Apr 9, 2002 9:54 AM

The above headline is the cry of golfers, who believe the powers that rule over sacred Augusta National made course changes because of Tiger Woods.

The fact is, it doesn’t matter whether the course is longer or the rough higher. It all comes down to handling the super-slick greens. Woods, naturally is the favorite. LVSC opened Tiger at 2-1. Gold Coast was more generous at 3-1.

There’s just no way that Woods can’t be considered a factor at this, or any other, Masters. In fact, Woods becomes the favorite in any tournament he chooses to enter.

Can he add another Green Jacket to the one he earned last year? We’ll know late Sunday night. For sure, history follows Tiger in every major championship he competes in from this point forward.

There isn’t the pressure of completing the Golden Slam like last year at Augusta when ­­Tiger sought to own all four major titles (Masters, U.S. Open, PGA and British at the same time, but not in the same calendar year.

No, this year Tiger is calmer and rested. Woods did not compete last week at the Houston Open, but the challenge he faces will come from that winner, in general, and the International golfers in specific.

Yes, the strong feeling here is that an armada of very capable “foreigners” will be right with ­­Tiger at the top of the leaderboard when the tourney really begins Sunday on the back nine.

U.S. Open champion Retief Goosen opened at 17-1 at Gold Coast and seems a solid pick off his impressive win over Phil Mickelson and Jesper Parnevik at Atlanta.

Ernie Els (4-1) is the third top choice behind Woods and David Duval, who was runnerup to Woods last year. Els, from South Africa, is playing his best golf in five years.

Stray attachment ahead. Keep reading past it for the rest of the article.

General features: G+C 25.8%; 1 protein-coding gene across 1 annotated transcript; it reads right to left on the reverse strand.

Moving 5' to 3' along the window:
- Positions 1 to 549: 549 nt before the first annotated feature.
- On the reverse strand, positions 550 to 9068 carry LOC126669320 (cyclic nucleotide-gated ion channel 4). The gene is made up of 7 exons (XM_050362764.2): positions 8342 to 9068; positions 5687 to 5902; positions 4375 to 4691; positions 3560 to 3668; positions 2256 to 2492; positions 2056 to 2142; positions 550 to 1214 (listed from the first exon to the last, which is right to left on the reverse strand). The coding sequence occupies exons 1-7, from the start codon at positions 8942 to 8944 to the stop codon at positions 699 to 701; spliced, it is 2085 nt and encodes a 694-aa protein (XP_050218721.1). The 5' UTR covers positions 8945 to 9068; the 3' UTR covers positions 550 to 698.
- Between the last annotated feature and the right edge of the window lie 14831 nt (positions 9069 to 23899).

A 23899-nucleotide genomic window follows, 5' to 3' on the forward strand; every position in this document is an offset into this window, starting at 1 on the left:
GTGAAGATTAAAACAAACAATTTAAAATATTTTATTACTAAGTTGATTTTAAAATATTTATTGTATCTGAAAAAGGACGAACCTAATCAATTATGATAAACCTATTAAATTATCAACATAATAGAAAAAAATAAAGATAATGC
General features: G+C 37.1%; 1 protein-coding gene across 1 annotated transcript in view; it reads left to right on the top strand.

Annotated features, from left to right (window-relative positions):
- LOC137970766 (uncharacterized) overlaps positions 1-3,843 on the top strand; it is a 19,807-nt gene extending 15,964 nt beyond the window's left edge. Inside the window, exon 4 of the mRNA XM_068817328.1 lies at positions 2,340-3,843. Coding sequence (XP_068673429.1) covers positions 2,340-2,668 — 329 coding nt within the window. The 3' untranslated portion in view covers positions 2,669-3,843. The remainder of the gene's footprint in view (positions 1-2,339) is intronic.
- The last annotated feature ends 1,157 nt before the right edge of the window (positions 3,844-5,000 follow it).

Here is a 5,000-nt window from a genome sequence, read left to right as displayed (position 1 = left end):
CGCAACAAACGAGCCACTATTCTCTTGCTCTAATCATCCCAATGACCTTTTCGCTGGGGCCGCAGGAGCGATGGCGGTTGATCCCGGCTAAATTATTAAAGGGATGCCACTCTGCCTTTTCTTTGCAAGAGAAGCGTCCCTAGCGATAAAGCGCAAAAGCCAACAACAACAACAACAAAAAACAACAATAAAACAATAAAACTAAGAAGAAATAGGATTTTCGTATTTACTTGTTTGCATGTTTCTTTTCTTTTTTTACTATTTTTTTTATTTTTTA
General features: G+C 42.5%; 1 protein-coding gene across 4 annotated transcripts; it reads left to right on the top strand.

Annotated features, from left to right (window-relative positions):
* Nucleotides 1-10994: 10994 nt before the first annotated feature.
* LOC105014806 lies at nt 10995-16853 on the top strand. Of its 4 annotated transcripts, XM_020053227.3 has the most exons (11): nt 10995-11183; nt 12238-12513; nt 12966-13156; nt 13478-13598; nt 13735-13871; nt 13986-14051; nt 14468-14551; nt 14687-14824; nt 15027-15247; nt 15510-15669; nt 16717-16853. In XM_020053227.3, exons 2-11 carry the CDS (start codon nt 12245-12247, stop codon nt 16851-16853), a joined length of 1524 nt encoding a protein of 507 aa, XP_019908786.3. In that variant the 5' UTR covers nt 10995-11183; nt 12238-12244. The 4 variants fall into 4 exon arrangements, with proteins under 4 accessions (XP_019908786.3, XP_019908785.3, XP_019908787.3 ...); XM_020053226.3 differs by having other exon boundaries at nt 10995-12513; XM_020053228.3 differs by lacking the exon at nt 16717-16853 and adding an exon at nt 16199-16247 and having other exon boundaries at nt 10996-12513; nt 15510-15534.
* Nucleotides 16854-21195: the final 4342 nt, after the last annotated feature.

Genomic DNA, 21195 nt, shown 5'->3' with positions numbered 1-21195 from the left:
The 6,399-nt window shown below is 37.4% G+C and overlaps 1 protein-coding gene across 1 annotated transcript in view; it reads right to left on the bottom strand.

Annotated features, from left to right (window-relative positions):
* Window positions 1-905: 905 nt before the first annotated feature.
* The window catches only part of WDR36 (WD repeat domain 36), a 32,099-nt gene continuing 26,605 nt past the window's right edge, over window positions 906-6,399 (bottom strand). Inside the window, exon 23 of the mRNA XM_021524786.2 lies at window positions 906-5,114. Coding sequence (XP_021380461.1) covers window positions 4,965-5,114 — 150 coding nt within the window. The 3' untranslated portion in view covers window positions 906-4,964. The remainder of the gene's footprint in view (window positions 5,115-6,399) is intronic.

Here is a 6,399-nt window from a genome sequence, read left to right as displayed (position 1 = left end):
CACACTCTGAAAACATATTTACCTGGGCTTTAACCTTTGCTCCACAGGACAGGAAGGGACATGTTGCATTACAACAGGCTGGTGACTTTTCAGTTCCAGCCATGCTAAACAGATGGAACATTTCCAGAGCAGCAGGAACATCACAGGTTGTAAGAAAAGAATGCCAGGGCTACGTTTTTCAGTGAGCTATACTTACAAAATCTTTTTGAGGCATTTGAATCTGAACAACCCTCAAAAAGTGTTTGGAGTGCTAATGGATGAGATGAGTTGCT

Sergio Garcia (9-1) had a taste of the Masters drama several years ago when he pushed Tiger. Jose Maria Olazabal and Parnevik are part of the “field” at 11-2 at the Gold Coast. Olazabal has won the Masters twice and has played well on the Florida portion of the PGA Tour as he prepared for Augusta.

Parnevik has been second twice at the British Open and finished with a  65 last week at Atlanta to place second.

Mickelson is listed at 5-1, a good price for a golfer that most believe is destined sooner or later to win a major.

Vijay Singh (12-1) won two weeks ago at Houston with a record score, then took last week off. The additional length plays into his game.

The Masters also favors experienced players like Greg Norman, Nick Price, Nick Faldo and Fred Couples.

Chris DiMarco (20-1), arguably  the most consistent golfer this year on the PGA Tour, could steal the show.

T. Woods   3-1
D. Duval   7-2
E. Els   4-1
P. Mickelson   5-1
S. Garcia   9-1
V. Singh   12-1
D. Toms   14-1
R. Goosen   17-1
C. Howell III   18-1
C. DiMarco   20-1
The Field   11-2

Courtesy of  Gold Coast